Medical students are stressed. In fact, to anyone who's watched “Grey's Anatomy” or “E.R.,” you would almost expect it to be part of a trainee doctor's job description. That stress can have potentially deadly consequences and also lead many medical students to drop out.
But now, in what is claimed to be a first for a major U.S. medical school, Loyola University Chicago's Stritch School of Medicine is offering an elective class in Transcendental Meditation (TM) to allow their trainee physicians to heal themselves.
According to the Mayo Clinic, meditation has been practiced for thousands of years. But “meditation” is actually just an umbrella term for the different ways to achieve a relaxed state of being. Anything from yoga and tai-chi to prayer and a type of focused walking are considered meditation. The clinic describes TM as “a simple, natural technique.”
With TM, Mayo's website states, “you silently repeat a personally assigned mantra, such as a word, sound or phrase, in a specific way. This form of meditation allows your body to settle into a state of profound rest and relaxation and your mind to achieve a state of inner peace, without needing to use concentration or effort.”
Carla Brown, a TM instructor at Loyola, said the mantra is key.
“It allows the mind to settle automatically, to go beyond thought,” Brown said. “We don’t have to fight with our thoughts with TM.”
The class at Loyola, which was first launched during the 2014-2015 school year, was designed to help medical students deal with the unusually high levels of stress that come with studying and working in the medical field.
In addition to a lecture series by leading researchers in TM, students actually practice the technique themselves, usually for 15 to 20 minutes twice a day.
Dani Terrell is a second-year medical student at Loyola who has been through the class. With three to four lectures a day in addition to her clinical duties, Terrell said she works anywhere from 60 to 90 hours a week. She said practicing TM has changed her life.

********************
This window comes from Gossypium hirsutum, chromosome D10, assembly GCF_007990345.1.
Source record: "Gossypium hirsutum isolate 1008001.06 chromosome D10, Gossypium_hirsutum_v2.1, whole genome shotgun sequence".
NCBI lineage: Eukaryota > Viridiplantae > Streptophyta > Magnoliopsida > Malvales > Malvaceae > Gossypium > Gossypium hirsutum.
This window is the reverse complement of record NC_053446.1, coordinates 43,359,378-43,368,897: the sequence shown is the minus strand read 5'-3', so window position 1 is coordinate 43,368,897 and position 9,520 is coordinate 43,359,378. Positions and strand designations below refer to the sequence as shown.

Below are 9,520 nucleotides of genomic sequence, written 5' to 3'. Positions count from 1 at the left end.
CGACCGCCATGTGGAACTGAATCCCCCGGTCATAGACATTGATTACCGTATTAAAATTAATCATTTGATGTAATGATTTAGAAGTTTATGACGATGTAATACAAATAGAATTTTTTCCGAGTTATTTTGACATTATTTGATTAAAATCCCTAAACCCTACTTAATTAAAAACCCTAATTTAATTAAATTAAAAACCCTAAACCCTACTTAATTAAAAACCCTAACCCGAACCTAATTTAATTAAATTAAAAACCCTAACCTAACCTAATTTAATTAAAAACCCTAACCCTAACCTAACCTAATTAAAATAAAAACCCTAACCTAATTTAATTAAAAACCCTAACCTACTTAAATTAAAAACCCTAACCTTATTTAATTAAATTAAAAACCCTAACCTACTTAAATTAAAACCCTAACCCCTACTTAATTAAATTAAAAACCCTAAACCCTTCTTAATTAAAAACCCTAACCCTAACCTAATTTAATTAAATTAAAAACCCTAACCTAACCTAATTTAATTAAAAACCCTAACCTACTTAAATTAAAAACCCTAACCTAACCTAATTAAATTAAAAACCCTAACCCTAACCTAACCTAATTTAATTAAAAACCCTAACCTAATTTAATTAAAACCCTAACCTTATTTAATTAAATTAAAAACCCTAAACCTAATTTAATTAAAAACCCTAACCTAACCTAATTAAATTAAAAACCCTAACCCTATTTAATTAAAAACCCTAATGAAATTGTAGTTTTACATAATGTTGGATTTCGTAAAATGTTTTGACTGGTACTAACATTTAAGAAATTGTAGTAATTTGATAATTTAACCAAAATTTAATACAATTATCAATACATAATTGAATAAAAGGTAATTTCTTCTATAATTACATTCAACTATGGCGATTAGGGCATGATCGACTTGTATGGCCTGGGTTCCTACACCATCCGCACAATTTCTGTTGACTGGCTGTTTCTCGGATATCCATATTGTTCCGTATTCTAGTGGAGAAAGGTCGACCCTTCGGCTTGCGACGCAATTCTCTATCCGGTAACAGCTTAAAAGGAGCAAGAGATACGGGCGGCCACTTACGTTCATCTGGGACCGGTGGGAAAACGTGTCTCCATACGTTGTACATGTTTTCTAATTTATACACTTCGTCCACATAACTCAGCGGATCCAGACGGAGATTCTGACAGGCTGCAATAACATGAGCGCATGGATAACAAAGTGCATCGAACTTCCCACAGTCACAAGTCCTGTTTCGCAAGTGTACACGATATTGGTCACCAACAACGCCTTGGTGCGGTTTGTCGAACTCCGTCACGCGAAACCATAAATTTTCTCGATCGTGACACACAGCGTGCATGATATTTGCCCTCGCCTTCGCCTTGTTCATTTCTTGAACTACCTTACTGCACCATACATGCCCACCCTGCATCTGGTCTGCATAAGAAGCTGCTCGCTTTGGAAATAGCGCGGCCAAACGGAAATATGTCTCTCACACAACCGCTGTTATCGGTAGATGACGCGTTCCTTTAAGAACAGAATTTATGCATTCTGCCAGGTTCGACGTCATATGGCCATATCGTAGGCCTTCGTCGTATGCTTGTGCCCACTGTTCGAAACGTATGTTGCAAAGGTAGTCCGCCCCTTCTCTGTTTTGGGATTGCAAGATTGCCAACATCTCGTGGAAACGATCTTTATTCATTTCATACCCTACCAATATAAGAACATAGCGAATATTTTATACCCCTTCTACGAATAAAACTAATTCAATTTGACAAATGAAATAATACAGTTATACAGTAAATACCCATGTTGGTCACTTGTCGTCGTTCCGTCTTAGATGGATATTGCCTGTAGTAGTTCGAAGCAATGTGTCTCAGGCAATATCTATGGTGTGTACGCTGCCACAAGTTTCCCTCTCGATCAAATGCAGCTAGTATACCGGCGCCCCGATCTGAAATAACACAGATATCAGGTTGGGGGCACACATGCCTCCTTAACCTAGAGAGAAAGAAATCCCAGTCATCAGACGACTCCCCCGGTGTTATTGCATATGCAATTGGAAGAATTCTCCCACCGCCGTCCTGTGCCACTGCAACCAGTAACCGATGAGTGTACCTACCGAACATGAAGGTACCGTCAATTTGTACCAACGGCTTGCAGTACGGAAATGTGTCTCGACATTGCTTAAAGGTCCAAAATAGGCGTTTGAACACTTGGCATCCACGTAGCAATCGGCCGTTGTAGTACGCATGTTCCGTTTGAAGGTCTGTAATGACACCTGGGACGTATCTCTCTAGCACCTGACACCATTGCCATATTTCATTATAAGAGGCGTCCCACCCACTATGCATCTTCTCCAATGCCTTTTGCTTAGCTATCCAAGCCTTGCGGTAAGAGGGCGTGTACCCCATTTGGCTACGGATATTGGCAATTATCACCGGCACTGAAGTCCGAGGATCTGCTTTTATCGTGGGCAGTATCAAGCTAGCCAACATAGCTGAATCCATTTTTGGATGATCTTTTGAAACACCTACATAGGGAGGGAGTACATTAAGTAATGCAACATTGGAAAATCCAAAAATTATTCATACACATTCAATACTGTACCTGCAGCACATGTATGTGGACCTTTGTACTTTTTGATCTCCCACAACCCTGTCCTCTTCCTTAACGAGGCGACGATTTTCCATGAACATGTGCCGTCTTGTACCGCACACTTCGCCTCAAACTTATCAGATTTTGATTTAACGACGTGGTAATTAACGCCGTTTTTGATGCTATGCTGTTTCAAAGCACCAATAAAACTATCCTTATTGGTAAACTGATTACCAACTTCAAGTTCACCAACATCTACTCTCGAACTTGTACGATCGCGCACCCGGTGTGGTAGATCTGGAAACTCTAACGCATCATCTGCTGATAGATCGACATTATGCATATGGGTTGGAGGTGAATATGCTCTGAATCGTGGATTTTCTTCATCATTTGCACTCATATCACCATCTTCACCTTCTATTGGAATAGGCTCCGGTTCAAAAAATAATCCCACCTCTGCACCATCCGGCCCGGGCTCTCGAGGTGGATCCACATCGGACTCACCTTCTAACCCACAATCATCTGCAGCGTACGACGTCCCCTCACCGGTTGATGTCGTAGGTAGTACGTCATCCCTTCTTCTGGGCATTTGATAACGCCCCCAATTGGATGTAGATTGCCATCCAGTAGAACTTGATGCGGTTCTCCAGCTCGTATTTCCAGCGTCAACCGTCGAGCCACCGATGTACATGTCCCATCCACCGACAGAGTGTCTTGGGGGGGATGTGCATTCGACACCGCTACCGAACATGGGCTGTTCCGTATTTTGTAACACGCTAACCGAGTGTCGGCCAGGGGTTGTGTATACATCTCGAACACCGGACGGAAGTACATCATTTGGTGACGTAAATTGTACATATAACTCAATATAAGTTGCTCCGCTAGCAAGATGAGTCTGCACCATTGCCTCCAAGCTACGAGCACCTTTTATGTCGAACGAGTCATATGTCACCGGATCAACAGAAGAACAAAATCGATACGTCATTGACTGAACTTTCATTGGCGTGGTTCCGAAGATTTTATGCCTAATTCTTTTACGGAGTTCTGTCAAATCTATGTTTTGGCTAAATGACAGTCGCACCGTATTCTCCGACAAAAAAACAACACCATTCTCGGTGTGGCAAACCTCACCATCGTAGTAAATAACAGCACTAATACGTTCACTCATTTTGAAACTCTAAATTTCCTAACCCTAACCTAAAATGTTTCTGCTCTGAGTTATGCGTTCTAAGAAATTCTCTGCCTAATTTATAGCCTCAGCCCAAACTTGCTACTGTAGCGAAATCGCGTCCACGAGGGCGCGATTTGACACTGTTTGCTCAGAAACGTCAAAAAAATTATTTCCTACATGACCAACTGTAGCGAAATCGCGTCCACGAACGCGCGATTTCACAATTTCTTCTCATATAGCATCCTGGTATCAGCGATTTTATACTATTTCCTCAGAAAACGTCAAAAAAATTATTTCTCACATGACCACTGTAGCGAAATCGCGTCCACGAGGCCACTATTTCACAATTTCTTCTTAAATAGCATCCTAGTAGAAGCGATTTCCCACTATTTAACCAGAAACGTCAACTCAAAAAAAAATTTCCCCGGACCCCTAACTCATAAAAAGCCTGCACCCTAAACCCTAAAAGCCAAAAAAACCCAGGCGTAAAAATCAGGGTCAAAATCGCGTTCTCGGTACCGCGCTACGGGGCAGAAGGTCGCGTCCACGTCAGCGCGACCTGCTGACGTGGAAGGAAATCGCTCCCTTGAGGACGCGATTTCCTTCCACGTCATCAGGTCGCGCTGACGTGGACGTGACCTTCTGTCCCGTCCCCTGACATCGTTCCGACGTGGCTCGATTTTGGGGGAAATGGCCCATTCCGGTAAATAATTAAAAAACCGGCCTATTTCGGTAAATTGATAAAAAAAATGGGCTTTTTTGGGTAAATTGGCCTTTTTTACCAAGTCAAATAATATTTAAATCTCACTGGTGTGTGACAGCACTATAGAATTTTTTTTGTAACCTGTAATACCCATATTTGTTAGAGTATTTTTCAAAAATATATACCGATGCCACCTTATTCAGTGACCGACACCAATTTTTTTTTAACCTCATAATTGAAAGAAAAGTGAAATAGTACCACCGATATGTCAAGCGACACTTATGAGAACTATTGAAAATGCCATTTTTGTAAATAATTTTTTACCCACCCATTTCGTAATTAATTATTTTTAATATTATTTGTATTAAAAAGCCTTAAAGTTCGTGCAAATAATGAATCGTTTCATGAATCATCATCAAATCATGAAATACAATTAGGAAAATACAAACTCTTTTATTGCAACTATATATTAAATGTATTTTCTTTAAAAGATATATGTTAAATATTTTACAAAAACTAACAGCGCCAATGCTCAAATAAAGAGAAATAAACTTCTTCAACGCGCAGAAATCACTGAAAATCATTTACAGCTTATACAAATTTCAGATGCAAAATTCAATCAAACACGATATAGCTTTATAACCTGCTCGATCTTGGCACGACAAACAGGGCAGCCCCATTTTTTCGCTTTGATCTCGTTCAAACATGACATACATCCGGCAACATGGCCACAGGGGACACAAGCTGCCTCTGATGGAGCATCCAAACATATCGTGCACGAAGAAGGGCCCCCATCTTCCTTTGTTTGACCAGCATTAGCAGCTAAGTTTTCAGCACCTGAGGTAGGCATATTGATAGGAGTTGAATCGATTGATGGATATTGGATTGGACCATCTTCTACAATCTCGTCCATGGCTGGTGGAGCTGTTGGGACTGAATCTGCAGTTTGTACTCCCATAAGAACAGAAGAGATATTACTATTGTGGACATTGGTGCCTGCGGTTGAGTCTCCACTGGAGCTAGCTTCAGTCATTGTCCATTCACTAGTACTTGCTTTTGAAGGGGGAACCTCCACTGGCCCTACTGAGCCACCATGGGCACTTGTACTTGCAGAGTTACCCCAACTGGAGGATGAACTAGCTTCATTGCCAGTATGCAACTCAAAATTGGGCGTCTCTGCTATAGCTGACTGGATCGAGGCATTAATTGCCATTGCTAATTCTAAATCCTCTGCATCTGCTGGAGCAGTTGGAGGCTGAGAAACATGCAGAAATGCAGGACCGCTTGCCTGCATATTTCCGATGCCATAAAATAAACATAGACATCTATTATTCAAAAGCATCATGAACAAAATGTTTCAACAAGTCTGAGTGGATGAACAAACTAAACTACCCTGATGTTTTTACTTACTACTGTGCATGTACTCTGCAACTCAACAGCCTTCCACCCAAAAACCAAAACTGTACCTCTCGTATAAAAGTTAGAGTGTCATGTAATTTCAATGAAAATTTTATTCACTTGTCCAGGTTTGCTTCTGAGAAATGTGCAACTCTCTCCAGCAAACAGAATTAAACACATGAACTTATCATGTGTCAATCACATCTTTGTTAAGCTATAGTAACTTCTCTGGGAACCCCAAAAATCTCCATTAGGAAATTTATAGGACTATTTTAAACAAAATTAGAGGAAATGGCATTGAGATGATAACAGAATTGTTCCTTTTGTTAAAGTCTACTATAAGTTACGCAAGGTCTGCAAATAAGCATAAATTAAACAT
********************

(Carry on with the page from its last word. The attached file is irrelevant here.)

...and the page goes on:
“It’s changed the kind of person that I am inside and out,” Terrell said. “Part of that is because it really lets you maximize your full potential – the kind that everyone knows that they have inside but gets impeded upon by all these tiny obstacles and stresses that come up every day.”
The benefits of TM go far beyond helping medical students manage their stress. The Mayo Clinic says TM has been proven to help address a myriad of mental health problems, including depression, anxiety and post-traumatic stress disorder. It can also improve focus and learning ability.
“That first day [of the TM class], you learn how to meditate,” Terrell said. “And that first day I just had such a calm and clarity and extreme rest. I think that’s one of the things that’s most appealing … you have this profound rest that I think most people don’t even get when they go to sleep – and you have it in 20 minutes.”
According to Mayo, TM has benefits for a person’s physical well-being, too. Practicing the technique has been associated with better heart health, like reducing high blood pressure or an elevated heart rate. It can also ease migraines and the effects of attention-deficit hyperactivity disorder.
“I think most of the students who have taken the course and stuck with it have found it equally as life-altering,” Terrell said. “A lot of students had migraines, and since they started TM, they don’t have migraines anymore because they were triggered by stress.”
In an increasingly demanding work culture, doctors and researchers are making the move to promote TM as complementary medicine.
Dr. Linda Brubaker, Dean of the Loyola University Stritch School of Medicine, said offering this class was a no-brainer.
“There’s no risk to this, and we really care about our medical students, and we want our students to learn self-care so they can be resilient doctors, and transcendental meditation is one of the things that can help them get there,” Brubaker said.
“Who wouldn’t want a doctor who’s taking good care of themselves and has more to give to their patients?”
Feb. 23: It sounds simple: slow down and make better choices. Most of us don't do that as well as we could, but researchers are studying how the simple act of slowing down can reduce crime. Brandis Friedman has the story.